Philippine president signs widely opposed anti-terror law

Opponents of the Anti-Terrorism Act say they will question the constitutionality of the law in the Supreme Court. (AFP)
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Updated 03 July 2020

Philippine president signs widely opposed anti-terror law

  • President Rodrigo Duterte signs the Anti-Terrorism Act after weighing the concerns of different groups
  • Defense Secretary Delfin Lorenzana and other security officials have played down fears the law could be misused

MANILA: The Philippine president on Friday signed a widely opposed anti-terror law which critics fear could be used against human rights defenders and to muzzle dissent.
President Rodrigo Duterte signed the Anti-Terrorism Act after weighing the concerns of different groups, demonstrating the government’s commitment to stamping out terrorism, presidential spokesman Harry Roque said.
Opponents say they will question the constitutionality of the law in the Supreme Court.
The law, which Congress sent to the president for signing last month, allows the detention of suspects for up to 24 days without charge and empowers a government anti-terrorism council to designate suspects or groups as suspected terrorists who could then be subject to arrest and surveillance.
Military officials have cited the threat of terrorism, including from Daesh group-linked Abu Sayyaf militants in the southern Philippines, as a reason why the country needs the law. It replaces a 2007 anti-terror law called the Human Security Act that has been rarely used, largely because law enforcers can be fined 500,000 pesos ($9,800) for each day they wrongfully detain a terrorism suspect.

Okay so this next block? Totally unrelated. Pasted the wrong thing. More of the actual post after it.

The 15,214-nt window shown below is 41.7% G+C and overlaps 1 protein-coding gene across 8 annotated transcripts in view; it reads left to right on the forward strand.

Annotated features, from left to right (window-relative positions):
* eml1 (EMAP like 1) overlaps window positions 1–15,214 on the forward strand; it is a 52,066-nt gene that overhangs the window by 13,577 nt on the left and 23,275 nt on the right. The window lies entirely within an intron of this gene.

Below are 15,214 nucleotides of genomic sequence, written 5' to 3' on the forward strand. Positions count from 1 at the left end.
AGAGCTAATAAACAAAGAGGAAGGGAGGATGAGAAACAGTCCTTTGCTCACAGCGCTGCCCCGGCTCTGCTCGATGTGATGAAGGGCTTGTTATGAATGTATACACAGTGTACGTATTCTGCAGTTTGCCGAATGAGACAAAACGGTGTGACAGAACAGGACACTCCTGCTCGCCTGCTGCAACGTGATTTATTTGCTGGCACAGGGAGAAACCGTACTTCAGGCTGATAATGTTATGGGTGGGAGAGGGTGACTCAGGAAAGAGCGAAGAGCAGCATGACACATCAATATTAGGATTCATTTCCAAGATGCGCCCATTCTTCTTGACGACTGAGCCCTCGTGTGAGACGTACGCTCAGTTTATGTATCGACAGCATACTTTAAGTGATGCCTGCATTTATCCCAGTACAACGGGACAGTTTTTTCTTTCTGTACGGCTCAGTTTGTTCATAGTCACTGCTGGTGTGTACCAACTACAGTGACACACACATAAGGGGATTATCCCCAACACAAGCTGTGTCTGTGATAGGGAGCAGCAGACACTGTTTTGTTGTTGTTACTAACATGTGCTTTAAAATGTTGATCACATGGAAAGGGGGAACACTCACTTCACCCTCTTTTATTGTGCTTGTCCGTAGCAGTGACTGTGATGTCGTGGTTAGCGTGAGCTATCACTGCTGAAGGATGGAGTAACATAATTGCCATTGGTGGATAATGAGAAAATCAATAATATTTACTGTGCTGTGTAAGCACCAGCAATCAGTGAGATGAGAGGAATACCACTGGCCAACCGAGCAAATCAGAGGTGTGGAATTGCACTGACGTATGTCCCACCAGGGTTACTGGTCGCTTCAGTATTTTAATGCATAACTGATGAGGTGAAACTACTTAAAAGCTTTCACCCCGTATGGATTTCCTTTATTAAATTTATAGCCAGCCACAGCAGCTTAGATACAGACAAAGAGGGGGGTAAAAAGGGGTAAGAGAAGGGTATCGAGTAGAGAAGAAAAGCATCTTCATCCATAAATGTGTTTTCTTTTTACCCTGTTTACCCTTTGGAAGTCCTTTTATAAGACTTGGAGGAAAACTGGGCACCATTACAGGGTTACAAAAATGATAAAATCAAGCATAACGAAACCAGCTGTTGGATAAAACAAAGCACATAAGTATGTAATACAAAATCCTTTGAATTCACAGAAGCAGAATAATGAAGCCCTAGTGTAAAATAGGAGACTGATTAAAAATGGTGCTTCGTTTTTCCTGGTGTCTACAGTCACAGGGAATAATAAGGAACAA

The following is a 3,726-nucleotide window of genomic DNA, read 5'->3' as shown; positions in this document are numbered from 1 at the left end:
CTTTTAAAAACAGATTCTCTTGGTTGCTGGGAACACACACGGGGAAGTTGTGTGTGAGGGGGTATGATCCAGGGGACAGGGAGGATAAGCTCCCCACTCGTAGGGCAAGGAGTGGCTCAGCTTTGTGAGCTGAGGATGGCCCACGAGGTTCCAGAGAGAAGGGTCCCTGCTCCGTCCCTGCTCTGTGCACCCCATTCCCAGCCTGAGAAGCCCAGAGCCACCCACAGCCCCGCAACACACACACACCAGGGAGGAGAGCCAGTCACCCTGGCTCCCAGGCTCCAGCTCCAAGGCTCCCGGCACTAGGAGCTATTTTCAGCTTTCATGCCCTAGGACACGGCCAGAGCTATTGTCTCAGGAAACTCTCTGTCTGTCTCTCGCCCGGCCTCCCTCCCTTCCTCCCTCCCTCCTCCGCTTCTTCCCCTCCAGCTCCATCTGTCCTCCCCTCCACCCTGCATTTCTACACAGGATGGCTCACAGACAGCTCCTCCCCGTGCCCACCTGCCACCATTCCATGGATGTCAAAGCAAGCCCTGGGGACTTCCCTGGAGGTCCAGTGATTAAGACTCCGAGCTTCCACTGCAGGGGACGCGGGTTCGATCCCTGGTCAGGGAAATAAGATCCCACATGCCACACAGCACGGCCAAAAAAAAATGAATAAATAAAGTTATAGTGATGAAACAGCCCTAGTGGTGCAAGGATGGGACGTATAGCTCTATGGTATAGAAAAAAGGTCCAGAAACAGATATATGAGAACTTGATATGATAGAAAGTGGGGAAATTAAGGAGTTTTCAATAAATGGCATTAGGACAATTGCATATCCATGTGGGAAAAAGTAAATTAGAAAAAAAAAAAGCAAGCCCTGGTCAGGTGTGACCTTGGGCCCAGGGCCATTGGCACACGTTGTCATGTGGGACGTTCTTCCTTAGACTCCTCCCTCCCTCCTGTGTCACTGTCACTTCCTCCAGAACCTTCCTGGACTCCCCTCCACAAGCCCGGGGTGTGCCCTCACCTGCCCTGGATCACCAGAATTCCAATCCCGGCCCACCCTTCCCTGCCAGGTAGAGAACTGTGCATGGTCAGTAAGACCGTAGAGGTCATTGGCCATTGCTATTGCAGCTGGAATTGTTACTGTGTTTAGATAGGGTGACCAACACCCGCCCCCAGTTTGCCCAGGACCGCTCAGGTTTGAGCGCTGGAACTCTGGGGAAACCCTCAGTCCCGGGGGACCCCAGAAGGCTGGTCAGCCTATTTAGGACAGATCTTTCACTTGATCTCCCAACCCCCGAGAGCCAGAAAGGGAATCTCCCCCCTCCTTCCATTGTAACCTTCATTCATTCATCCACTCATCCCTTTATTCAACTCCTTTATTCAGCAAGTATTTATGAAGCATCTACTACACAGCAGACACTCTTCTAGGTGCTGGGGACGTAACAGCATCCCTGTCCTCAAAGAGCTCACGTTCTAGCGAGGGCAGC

Lawmakers removed such safeguards in the new legislation, which increases the number of days that suspects can be detained without warrants from three to 24.
Opposition to the law has been mounting, with Catholic bishops saying the definition of terrorism under the law is so broad it could threaten legitimate dissent and civil liberties. The Integrated Bar of the Philippines, the largest group of lawyers in the country, and UN rights officials have also expressed concern along with nationalist groups and media watchdogs.
Opponents said the law violates the constitution, which restricts detention beyond three days without specific charges.
“This administration has effectively crafted a new weapon to brand and hound any perceived enemies of the state,” said Nicholas Bequelin, Amnesty International’s Asia-Pacific regional director. “In the prevailing climate of impunity, a law so vague on the definition of ‘terrorism’ can only worsen attacks against human rights defenders.”
“Under Duterte’s presidency, even the mildest government critics can be labeled terrorists,” Bequelin said.
Defense Secretary Delfin Lorenzana and other security officials have played down fears the law could be misused, saying it won’t be used against government opponents.
The legislation states that terrorism excludes “advocacy, protest, dissent, stoppage of work, industrial or mass action and other similar exercises of civil and political rights.”
For years, government troops have been battling Abu Sayyaf militants who have been listed as terrorists by both the United States and the Philippines for ransom kidnappings, beheadings and bombings in the restive south.